Hyperinflation is most unpopular with people who insist on storing their savings in the form of cash. In response, they turn to buying up and hoarding other things, causing shortages and further driving up prices. But all of these problems can now be solved because we have the technology to make hyperinflation safe, comfortable, convenient and fun for the whole family!

However, this requires a change in mindset and a different approach to money. To start with, we need to recognize that money is not a physical quantity. It is dimensionless because it can only be measured relative to other currencies. Unlike any physical quantity, it is measured with infinite precision; any physical measurement, be it in kilograms, cubic meters or kilowatt-hours, has to have error bars on it to be meaningful, while monetary quantities, no matter how large, are precise down to the last penny. It is circularly defined: money derives its value from things that can be purchased with it, and these things in turn derive their price from the value of money.

Although money can be given a physical representation in the form of coins or paper currency, its essential nature is ephemeral, nonphysical and intangible. In essence, money only exists as pure thought in the minds of people who are involved in its exchange. Its physical embodiments are just theatrical props. Its reality is conceptual, similar to that of the irrational number π, which can also be given a physical representation—as, say, a one-meter-diameter circle carved in stone that has a circumference of π meters—but that would be pointless. Just as π is ubiquitous in mathematics, money is ubiquitous in economics.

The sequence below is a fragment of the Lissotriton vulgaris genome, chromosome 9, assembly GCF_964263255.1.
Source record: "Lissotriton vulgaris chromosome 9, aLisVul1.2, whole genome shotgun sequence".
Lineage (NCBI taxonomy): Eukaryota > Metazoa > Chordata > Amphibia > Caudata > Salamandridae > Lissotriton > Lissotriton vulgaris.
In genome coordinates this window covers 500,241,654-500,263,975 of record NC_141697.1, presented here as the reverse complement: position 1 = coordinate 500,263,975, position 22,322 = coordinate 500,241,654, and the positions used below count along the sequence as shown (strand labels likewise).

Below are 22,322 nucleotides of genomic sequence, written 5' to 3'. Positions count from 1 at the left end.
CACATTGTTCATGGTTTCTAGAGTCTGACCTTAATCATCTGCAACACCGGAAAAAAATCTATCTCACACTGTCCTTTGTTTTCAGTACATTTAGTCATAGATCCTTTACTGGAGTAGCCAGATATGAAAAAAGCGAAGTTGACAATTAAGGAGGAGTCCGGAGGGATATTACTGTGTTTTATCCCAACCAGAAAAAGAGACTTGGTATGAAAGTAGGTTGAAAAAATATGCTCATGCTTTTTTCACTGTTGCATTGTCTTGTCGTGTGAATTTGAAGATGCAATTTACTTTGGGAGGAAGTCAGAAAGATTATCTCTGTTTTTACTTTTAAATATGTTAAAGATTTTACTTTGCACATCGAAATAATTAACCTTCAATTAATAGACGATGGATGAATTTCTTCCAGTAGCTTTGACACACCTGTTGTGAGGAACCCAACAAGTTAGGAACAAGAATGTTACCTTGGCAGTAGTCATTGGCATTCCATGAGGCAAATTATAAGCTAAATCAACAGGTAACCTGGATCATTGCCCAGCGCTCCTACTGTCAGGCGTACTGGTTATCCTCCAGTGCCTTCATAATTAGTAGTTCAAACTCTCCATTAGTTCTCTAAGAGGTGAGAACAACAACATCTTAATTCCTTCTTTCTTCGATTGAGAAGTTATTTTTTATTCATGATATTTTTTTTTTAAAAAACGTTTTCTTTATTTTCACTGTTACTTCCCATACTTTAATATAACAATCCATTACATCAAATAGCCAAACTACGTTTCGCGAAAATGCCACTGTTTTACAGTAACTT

Once we jettison the very idea of giving money any sort of physical representation, things become much simpler. Treating money as mere information to be represented as numbers within computer systems opens up all sorts of wonderful possibilities. To eliminate the physical representation of money while retaining its concept as a universal medium of exchange, it is necessary to shift to an all-digital currency.

To a large extent this is already happening. Most people have a smartphone, and many people link their bank accounts to payment systems that allow them to wave their phone at payment terminals without even having to touch them. This contactless method of payment is becoming increasingly popular and common in this contagion-obsessed age as people realize that cash is a major source of germs, passing as it does through many unwashed hands.

Physical cash has already become a legacy technology. It can be phased out simply by neglecting to upgrade it with higher-denomination bills while hyperinflation rages. By the time it takes an entire bulging wallet full of $100 bills just to gain admission to a public toilet, most people will take the hint and voluntarily switch to waving their smartphones around to pay for things. The annoying suitcase full of cash that is the linchpin of many a crappy film will thankfully become a thing of the past. Rich vulgarians who might previously light their cigars with $100 bills would perhaps switch to using something truly scarce, like toilet paper.

With physical cash gone, there still remains the problem of hyperinflation creating ever-larger numbers: millions, billions, trillions, quadrillions, quintillions, sextillions, septillions, octillions and so on. Here, expressing monetary quantities in scientific notation, with a mantissa and an exponent, makes hyperinflation much easier to handle computationally. The US federal debt, which has just surpassed $28 trillion, can be more compactly and flexibly expressed as $28E+12 with the 12 indicating that 12 zeros are to be added after the number. If it goes up by a factor of 1000 to $28 quadrillion that would make it $28E+15. Quintillion? No problem, $28E+18.

There are estimated to be between 1E+78 and 1E+82 atoms in the known, observable universe, but since money is not physical this is not a constraint. The only constraint is the ability of computer systems to represent very large exponents. The solution is to have the exponent wrap around. Once the lowest-denomination virtual coin reaches, say, $1E+100, the exponent wraps around and the redenominated value becomes $1E+1. Whenever that happens, a little green checkmark symbol would appear for a time on everyone's smartphone screens, with a hint: "Your favorite digital currency has been redenominated for your comfort and convenience."